“Well!” The dwarf exclaimed as he made his way into view. “This is quite the little group, eh?”

“Well-armed, clearly dangerous,” one of the humans remarked, looking at the two half-dragons and the griffon suspiciously.

“The bronze one moves as if elf-trained,” one of the three elves commented—their guide, from his voice.

Another of the elves, the only female of the group, held up her hand as if to stop the discussion. “We will hear them out before making our judgments,” she firmly stated.

“Yes,” the third elf agreed. “What brings so unusual a group to our shores?”

“Javni’Tolkhrah,” Almonihah stated, flatly. “Madness-Touched. Big one attacked our ship, so we drew it off ‘nd landed here.”

“Why didn’t you return to your ship?” The suspicious human asked.

Almonihah glanced over at Garkhen. He didn’t really want to talk about it…

Garkhen sighed. “We carry something that we wish to destroy, which seems to attract such creatures.”

That caused some rapid discussion amongst the small group.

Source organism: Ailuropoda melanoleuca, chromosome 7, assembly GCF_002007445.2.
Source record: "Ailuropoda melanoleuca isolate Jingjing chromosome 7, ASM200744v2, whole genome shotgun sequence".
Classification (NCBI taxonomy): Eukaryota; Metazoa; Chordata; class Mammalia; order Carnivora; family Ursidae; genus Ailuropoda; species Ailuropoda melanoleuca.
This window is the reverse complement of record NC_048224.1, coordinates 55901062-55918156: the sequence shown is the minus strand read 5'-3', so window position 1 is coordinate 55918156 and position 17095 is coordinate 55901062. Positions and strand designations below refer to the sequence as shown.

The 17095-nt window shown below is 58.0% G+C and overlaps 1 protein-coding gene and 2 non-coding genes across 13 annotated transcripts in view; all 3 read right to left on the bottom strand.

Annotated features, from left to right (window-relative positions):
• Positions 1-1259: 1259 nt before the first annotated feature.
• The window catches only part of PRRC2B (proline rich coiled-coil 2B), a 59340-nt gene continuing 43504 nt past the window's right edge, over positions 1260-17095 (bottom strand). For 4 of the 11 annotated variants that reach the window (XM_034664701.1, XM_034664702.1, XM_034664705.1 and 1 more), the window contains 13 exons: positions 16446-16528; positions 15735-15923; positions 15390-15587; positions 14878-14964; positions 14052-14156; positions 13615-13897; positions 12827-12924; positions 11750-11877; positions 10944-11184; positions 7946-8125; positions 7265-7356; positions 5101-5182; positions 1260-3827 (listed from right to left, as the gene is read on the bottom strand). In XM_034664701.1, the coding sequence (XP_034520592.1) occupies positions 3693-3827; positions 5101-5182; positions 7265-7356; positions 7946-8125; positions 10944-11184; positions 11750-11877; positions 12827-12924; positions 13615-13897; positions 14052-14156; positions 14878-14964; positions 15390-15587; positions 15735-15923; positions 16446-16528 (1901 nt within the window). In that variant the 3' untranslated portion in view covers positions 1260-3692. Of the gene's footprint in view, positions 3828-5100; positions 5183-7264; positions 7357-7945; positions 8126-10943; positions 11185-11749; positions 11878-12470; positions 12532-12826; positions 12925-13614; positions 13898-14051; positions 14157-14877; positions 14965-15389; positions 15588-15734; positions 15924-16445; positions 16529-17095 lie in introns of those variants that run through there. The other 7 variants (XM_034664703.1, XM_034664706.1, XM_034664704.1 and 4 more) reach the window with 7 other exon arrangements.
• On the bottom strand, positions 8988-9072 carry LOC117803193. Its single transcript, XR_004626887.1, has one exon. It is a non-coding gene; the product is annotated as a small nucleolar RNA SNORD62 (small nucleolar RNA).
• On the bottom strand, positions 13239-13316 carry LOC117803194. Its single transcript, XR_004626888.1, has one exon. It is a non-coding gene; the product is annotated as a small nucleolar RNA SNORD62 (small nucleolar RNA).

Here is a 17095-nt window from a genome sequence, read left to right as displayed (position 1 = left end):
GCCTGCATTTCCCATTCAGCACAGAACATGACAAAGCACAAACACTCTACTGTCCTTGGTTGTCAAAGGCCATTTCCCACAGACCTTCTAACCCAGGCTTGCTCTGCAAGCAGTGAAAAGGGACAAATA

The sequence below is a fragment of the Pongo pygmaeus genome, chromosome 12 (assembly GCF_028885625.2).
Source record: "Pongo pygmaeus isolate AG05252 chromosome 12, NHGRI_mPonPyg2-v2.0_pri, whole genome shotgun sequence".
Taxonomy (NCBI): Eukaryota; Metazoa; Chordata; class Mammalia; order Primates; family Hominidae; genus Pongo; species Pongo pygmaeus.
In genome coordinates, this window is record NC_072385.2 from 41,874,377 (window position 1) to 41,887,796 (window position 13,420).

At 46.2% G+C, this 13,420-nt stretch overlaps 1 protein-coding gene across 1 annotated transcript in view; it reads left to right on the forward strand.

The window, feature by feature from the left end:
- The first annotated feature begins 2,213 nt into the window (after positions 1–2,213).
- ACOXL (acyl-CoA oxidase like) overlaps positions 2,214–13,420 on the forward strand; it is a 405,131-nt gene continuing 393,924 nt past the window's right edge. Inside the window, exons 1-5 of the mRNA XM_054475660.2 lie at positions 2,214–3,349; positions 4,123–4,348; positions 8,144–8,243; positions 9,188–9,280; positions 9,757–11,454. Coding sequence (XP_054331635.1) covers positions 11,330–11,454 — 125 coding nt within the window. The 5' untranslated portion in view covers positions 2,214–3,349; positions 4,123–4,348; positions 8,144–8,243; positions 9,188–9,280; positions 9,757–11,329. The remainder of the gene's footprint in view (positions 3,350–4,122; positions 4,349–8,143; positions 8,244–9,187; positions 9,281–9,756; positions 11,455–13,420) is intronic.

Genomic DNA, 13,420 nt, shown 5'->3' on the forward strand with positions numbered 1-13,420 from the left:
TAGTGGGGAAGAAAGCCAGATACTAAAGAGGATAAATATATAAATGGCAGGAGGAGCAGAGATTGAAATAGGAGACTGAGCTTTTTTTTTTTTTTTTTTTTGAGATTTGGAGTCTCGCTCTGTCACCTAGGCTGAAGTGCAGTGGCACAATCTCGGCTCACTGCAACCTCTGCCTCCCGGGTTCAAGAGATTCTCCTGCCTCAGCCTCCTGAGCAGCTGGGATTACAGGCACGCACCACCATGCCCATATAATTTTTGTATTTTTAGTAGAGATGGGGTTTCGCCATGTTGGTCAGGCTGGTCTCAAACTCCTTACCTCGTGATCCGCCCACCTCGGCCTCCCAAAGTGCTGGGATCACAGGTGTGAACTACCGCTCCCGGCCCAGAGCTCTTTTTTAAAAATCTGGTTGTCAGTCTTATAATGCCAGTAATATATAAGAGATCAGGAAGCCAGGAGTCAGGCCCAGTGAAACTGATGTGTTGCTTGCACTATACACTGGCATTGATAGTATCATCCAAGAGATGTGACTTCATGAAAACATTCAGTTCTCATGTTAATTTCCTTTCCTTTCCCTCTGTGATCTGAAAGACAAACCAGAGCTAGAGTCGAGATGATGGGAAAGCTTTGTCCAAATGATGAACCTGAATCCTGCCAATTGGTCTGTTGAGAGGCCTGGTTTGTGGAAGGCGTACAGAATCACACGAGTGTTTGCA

“We certainly don’t want something like that here!” The suspicious human said, loudly enough for the three to hear.

The other human, quiet until now, spoke up. “And yet such a thing would hardly be less dangerous in the hands of the pirates.”

“I don’t know, maybe it’d get some of them eaten!”

Things continued in this vein for a while, until the female elf again cut the rest of the group off. Once they were quiet, she turned to Garkhen.

“What is the nature of this item you carry?” She asked. “It seems we shall decide little without knowing more of it.”

“Dangerous,” Almonihah stated, scowling. “Not safe t’ talk about.”

“It… has shown the ability to tamper with memories and desires, yes,” Garkhen said to his friend, “But I think speaking of it is safe, so long as we do not remove it from its protections.” He turned to the group questioning them. “We do not know its true nature, save that it is difficult to destroy and possessed of considerable chaotic powers. We know not how to destroy it, for which purpose we were going to the mages of Midport. And we have had no desire to experiment with its powers. But it seems capable of drawing the Madness-Touched to it of its own accord.”

“We have no more desire to bring trouble upon you than you have to receive it, but we have no way to safely dispose of it. I fear that, were it cast into the ocean or deep in the earth, it would twist the animals or the soil itself to its purposes. We must destroy it… we need only know how.”